February 25, 2012

The Dreaded Teenager Stage

So many people dread the teenager stage and I just don't get it. I was a teen from hell at the best of times, but I think my mom and I had enough healthy bonding times to make it all worth while. We were able to connect on levels we never could before. Sure, some days we were at each others throats and had our share of screaming matches...but the years were over faster than they started and we are better friends today for it all.

I hear so many times, "Just wait until they're teenagers! Then you'll really have your hands full with all those boys!" I'm sure I will, but hopefully in a good way. People wailing and gnashing their teeth about the dreaded "teen years" are only adding fuel to their spitfire of a kid who just wants to know who he should be and what his purpose in life is.


This pearl of wisdom was shared by a dear friend. Don't take their offenses personal, especially when dolling out punishment. This is still the hardest lesson for me; one I'm still learning. When we take their offenses personal we respond out of fear and emotion. Not a good combination for rational thinking.

You see, children will challenge authority. It IS going to happen. They are trying to establish their independence. This is a good thing and happens more frequently as they become young adults. Once you accept it as inevitable (like potty training and learning to read), it's easier to channel into something productive.

If a situation is spiraling out of control you need to step back. Put some distance between yourself and your kid. Give yourself a chance to think about what you need to do next. Sometimes the worst of situations even need a day or two to come up with the solution. At this stage you don't need immediate action, they won't forget what they did wrong, they also won't forget where you went wrong. Keep your kid close in that time. I've even disconnected my kids from the web, video games, and activities while we think about what the course of action should be. And remember to be quick to make amends for your wrongs as well. You lead by example and there's nothing a teenager hates worse than a hypocrite.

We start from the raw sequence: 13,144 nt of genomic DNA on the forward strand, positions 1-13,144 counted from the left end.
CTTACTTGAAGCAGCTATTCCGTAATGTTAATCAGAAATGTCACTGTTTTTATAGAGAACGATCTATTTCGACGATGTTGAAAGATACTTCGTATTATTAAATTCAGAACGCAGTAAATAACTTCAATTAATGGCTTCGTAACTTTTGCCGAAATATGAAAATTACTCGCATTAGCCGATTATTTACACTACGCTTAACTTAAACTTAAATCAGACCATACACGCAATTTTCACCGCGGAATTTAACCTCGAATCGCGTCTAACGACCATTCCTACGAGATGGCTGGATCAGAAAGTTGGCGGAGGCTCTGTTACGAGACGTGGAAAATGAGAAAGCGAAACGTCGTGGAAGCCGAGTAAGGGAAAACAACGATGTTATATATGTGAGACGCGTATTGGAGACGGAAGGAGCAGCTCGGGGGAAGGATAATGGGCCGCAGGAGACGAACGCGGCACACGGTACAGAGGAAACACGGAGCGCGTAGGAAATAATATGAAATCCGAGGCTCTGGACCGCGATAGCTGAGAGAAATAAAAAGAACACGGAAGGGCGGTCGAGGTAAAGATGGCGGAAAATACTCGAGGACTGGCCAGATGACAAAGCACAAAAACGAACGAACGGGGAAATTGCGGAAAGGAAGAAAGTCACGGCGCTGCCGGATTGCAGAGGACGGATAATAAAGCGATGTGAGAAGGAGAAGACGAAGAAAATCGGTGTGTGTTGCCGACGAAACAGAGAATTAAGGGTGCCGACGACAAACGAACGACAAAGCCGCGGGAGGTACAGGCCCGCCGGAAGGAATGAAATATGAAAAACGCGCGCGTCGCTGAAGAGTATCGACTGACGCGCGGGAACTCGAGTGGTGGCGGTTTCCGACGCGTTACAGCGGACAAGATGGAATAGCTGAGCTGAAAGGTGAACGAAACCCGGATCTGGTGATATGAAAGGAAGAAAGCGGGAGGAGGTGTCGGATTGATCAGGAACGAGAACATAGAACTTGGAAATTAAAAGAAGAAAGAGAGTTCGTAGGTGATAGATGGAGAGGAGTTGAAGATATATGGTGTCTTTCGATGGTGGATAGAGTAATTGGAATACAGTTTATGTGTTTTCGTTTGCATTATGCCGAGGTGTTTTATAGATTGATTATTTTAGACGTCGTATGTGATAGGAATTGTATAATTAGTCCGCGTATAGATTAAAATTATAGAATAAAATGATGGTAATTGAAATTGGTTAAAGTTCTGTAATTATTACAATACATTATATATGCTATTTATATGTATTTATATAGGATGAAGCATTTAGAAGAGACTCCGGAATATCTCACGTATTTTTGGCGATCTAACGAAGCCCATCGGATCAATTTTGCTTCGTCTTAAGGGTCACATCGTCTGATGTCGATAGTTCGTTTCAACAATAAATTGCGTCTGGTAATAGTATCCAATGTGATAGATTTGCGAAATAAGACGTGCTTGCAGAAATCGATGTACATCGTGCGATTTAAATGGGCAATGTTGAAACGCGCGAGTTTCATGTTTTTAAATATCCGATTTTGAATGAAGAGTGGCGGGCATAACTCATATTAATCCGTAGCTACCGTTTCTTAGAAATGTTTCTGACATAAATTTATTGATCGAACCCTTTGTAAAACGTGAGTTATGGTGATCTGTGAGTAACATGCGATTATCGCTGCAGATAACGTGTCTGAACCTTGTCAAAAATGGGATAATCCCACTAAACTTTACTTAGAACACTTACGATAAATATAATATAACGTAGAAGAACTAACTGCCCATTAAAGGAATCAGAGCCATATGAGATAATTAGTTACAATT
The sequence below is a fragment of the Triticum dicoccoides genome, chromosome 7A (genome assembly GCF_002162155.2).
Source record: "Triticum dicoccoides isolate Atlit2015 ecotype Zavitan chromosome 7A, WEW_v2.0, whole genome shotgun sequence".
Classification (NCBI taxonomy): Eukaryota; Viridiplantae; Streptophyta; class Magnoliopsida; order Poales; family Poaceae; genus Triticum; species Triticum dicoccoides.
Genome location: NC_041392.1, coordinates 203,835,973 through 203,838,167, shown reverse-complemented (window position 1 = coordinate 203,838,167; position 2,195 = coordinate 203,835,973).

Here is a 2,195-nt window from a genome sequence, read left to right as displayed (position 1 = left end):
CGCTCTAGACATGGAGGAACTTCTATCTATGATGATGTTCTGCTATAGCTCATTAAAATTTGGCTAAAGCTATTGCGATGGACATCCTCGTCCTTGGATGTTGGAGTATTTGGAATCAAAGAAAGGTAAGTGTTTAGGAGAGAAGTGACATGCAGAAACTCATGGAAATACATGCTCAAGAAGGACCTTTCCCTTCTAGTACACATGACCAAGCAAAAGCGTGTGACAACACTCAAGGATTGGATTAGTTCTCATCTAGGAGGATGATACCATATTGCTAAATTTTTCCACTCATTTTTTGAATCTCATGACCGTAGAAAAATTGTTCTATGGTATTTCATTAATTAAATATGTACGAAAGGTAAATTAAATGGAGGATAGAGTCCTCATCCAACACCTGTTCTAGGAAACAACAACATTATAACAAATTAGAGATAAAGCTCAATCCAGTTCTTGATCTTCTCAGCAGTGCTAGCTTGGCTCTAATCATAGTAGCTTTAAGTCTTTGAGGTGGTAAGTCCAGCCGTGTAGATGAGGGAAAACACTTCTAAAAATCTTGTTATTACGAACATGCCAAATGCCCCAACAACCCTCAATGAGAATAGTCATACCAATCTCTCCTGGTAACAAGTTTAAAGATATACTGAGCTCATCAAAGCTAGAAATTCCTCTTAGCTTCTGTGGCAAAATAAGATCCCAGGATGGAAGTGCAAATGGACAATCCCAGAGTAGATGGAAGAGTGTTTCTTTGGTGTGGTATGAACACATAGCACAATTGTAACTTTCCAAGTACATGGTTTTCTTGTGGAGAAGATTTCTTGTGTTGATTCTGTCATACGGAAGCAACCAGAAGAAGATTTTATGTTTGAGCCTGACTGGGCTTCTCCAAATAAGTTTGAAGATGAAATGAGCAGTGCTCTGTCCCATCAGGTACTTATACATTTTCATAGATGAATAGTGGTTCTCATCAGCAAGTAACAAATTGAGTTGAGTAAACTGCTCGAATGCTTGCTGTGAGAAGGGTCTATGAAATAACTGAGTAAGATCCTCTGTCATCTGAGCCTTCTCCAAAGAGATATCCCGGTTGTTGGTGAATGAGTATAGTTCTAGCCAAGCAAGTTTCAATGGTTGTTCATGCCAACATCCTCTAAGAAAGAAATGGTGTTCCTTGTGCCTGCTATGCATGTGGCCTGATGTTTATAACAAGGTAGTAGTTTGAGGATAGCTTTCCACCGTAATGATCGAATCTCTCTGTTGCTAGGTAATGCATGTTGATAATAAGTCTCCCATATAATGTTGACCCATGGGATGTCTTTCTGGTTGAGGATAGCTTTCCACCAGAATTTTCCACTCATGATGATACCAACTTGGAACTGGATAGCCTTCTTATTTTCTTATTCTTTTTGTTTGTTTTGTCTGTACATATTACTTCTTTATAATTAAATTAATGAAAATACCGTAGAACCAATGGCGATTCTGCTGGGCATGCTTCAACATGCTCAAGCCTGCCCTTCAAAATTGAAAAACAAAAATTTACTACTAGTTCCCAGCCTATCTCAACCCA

If you want them to act like adults, you have to treat them like adults. They need to be given the chance to prove themselves capable and learn from failure.

Chances are, you'll find out that a whole week went by and they didn't get any school work done. There are consequences. For my teens that means that the week was taken from their vacation time (spring break or summer doesn't matter). They are only delaying the inevitable and the work will still be there. I have occasionally had to invoke some harder lessons (loss of outside activities or being disconnected from electronics). I focus on them as consequences rather than punishment. It makes more of a difference in how I respond to it rather than how my teen feels about it.

There are, of course, more serious consequences for more serious offenses.